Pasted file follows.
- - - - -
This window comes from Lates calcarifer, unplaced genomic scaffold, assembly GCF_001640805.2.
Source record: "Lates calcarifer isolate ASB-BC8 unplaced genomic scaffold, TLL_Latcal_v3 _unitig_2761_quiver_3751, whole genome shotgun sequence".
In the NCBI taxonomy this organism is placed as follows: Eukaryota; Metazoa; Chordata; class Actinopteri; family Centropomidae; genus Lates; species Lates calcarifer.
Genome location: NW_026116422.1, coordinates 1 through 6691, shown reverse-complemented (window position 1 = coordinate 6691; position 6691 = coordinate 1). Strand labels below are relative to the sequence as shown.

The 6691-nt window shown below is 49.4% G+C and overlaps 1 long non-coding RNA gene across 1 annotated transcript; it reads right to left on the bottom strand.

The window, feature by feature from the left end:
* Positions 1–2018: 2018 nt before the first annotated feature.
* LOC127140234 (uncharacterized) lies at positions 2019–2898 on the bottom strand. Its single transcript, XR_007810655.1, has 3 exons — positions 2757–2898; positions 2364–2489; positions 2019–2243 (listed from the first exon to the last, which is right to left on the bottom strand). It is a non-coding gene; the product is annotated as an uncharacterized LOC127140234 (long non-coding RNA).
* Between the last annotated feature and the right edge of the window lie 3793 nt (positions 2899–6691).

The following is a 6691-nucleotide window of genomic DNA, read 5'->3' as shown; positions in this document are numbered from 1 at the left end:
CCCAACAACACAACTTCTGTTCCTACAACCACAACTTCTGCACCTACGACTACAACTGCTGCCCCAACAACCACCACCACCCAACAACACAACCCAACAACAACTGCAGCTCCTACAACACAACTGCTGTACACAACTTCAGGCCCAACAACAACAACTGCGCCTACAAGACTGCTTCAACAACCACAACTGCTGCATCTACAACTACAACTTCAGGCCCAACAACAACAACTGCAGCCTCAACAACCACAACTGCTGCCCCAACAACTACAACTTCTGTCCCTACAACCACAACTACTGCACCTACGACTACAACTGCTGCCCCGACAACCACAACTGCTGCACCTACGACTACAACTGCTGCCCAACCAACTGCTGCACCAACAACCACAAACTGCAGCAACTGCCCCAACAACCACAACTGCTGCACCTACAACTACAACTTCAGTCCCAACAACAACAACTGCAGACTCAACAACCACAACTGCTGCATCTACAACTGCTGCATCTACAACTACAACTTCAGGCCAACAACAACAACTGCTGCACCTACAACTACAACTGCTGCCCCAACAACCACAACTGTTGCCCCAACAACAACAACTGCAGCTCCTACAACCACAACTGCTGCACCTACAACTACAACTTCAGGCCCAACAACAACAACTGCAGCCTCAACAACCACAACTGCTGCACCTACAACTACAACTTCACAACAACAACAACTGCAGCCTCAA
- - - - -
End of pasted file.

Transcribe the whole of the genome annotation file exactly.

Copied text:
This window comes from Lates calcarifer, unplaced genomic scaffold, assembly GCF_001640805.2.
Source record: "Lates calcarifer isolate ASB-BC8 unplaced genomic scaffold, TLL_Latcal_v3 _unitig_2761_quiver_3751, whole genome shotgun sequence".
In the NCBI taxonomy this organism is placed as follows: Eukaryota; Metazoa; Chordata; class Actinopteri; family Centropomidae; genus Lates; species Lates calcarifer.
Genome location: NW_026116422.1, coordinates 1 through 6691, shown reverse-complemented (window position 1 = coordinate 6691; position 6691 = coordinate 1). Strand labels below are relative to the sequence as shown.

The 6691-nt window shown below is 49.4% G+C and overlaps 1 long non-coding RNA gene across 1 annotated transcript; it reads right to left on the bottom strand.

The window, feature by feature from the left end:
* Positions 1–2018: 2018 nt before the first annotated feature.
* LOC127140234 (uncharacterized) lies at positions 2019–2898 on the bottom strand. Its single transcript, XR_007810655.1, has 3 exons — positions 2757–2898; positions 2364–2489; positions 2019–2243 (listed from the first exon to the last, which is right to left on the bottom strand). It is a non-coding gene; the product is annotated as an uncharacterized LOC127140234 (long non-coding RNA).
* Between the last annotated feature and the right edge of the window lie 3793 nt (positions 2899–6691).

The following is a 6691-nucleotide window of genomic DNA, read 5'->3' as shown; positions in this document are numbered from 1 at the left end:
CCCAACAACACAACTTCTGTTCCTACAACCACAACTTCTGCACCTACGACTACAACTGCTGCCCCAACAACCACCACCACCCAACAACACAACCCAACAACAACTGCAGCTCCTACAACACAACTGCTGTACACAACTTCAGGCCCAACAACAACAACTGCGCCTACAAGACTGCTTCAACAACCACAACTGCTGCATCTACAACTACAACTTCAGGCCCAACAACAACAACTGCAGCCTCAACAACCACAACTGCTGCCCCAACAACTACAACTTCTGTCCCTACAACCACAACTACTGCACCTACGACTACAACTGCTGCCCCGACAACCACAACTGCTGCACCTACGACTACAACTGCTGCCCAACCAACTGCTGCACCAACAACCACAAACTGCAGCAACTGCCCCAACAACCACAACTGCTGCACCTACAACTACAACTTCAGTCCCAACAACAACAACTGCAGACTCAACAACCACAACTGCTGCATCTACAACTGCTGCATCTACAACTACAACTTCAGGCCAACAACAACAACTGCTGCACCTACAACTACAACTGCTGCCCCAACAACCACAACTGTTGCCCCAACAACAACAACTGCAGCTCCTACAACCACAACTGCTGCACCTACAACTACAACTTCAGGCCCAACAACAACAACTGCAGCCTCAACAACCACAACTGCTGCACCTACAACTACAACTTCACAACAACAACAACTGCAGCCTCAA